AMEC project 1.5-1 Radiation Control at Facilities - application of the PICASSO system - installation at FSUE atomflot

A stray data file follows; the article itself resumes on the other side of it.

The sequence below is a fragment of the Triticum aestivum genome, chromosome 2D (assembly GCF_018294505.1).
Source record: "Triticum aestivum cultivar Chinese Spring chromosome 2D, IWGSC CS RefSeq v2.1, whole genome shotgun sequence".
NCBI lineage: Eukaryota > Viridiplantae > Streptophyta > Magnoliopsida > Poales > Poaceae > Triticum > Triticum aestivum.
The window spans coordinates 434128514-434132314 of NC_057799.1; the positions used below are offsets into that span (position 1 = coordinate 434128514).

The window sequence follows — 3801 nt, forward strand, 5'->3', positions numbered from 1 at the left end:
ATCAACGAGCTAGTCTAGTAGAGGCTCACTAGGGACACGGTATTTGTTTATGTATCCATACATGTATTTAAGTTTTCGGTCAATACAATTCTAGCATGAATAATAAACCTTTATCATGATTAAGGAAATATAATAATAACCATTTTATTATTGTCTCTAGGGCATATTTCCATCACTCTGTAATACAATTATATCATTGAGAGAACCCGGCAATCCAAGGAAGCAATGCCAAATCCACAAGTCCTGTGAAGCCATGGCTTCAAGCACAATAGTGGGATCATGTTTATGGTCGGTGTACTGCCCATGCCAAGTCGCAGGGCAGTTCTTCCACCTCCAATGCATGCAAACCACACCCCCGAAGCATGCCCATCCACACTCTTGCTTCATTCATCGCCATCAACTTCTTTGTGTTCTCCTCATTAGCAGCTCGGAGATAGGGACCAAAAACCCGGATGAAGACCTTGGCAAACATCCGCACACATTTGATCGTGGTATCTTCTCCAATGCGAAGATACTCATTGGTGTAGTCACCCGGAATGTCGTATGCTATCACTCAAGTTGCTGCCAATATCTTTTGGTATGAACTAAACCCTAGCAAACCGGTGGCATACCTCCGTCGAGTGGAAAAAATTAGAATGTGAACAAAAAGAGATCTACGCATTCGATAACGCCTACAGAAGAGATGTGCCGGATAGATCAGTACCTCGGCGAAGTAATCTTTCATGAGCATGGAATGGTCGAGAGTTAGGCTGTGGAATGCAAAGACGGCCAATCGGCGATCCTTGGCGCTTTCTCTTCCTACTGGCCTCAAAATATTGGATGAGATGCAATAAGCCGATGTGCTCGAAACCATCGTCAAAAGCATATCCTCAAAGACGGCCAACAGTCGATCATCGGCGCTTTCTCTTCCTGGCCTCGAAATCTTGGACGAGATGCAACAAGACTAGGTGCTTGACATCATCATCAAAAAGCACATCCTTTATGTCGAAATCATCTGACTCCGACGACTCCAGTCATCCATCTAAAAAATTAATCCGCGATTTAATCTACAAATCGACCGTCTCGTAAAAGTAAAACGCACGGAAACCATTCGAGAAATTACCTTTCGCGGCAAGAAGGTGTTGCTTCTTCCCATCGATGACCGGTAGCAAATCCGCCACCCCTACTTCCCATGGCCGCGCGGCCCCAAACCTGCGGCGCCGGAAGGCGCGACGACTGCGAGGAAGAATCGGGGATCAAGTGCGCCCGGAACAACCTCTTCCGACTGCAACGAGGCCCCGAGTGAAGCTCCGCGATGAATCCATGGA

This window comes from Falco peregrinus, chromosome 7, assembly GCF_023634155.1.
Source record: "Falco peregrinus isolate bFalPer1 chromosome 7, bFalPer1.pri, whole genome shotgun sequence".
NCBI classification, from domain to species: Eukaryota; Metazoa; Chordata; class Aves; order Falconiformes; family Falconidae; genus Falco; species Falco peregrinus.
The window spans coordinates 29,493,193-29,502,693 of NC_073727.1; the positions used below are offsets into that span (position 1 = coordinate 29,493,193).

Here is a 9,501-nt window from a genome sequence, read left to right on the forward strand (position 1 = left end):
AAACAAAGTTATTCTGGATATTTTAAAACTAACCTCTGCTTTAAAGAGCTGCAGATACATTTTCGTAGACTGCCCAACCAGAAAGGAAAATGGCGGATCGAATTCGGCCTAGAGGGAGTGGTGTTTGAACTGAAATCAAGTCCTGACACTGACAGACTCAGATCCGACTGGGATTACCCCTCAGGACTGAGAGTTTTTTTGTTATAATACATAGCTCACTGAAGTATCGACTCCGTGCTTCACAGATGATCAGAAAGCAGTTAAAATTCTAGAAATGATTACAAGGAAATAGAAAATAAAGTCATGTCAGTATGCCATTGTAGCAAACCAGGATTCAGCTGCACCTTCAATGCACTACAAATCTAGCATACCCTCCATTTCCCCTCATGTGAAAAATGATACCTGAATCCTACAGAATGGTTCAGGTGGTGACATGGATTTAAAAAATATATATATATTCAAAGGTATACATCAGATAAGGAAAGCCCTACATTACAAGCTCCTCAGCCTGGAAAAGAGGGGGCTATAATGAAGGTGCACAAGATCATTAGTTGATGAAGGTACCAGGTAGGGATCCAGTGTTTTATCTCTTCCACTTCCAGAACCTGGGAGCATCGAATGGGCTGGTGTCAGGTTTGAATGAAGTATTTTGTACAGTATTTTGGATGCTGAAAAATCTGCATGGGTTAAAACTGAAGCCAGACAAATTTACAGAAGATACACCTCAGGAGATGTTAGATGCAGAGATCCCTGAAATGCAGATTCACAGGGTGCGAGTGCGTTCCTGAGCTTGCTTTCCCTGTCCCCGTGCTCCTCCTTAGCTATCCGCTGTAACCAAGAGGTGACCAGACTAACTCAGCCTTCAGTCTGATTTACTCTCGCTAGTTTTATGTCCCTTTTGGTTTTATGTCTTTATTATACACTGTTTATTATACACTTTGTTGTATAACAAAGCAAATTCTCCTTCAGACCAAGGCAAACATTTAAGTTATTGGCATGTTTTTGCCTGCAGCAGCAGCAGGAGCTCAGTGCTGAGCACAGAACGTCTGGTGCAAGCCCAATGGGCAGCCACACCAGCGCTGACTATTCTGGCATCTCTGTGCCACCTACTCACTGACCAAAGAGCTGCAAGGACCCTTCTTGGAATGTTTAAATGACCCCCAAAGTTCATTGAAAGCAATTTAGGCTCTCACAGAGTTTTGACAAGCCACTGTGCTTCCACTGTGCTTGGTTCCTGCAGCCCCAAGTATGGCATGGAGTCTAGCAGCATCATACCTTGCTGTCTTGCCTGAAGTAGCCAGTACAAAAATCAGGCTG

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The goals of the Arctic Military Environmental Cooperation (AMEC) Project 1.5-1 are to enhance and improve the technical means of the Russian Navy for measuring and controlling radiation exposure of personnel, the local population and the environment at sites involved in decommissioning and dismantlement of nuclear submarines and handling and disposition of spent nuclear fuel (SNF) and liquid radioactive waste (LRW). This has been accomplished by the development, demonstration and installation of an automated centralized radiological monitoring system based on the Norwegian software package PICASSO at the Federal State Unitary Enterprise (FSUE) Atomflot, in Murmansk, Russia. This completed installation constitutes the first part of AMEC project 1.5-1: Radiation control at facilities: Application of the PICASSO system. FSUE Atomflot is the service base for the Russian Federation fleet of nuclear powered icebreakers and is involved in preparing SNF for transportation by rail and receiving, processing and temporary storing of liquid and solid radioactive waste. Under AMEC Projects 1.1 and 1.1- 1, an interim storage pad for up to 19 casks containing naval SNF was commissioned at this site in November 2003. Installation of an integrated radiation monitoring system at this site was based on a three-step process that extended over almost four years. The project began by developing a “Working Model” of both the hardware and software systems. The working model demonstrated the viability of linking the Norwegian PICASSO software system with Russian monitoring equipment. It also demonstrated the utility of this system to the Russian Federation Ministry of Defence (RF MOD) and to the operators of the FSUE Atomflot site. Following the successful demonstration of this Working Model, technical design documents for installing the PICASSO System at FSUE Atomflot were prepared. Based on these studies, an acceptable design was agreed upon under the AMEC framework and the system installed. The final installed system consists of 15 monitoring points including detectors for gamma emissions, radioactive particles present in the air, and in water discharges from the plant. FSUE Atomflot staff has been trained to operate and maintain both the hardware and software components of this system. The system was commissioned on 25 September 2003 and completed six months of trial operation on 25 March 2004. The State Acceptance Commission authorized the official acceptance of this system in April 2004. The installed system provides for continuous radiation monitoring. FSUE Atomflot data from one set of monitors can be provided to Murmansk regional authorities to help protect the health of citizens living near to this facility. The total cost of this project, including all three stages was 770,000 U.S. dollars.
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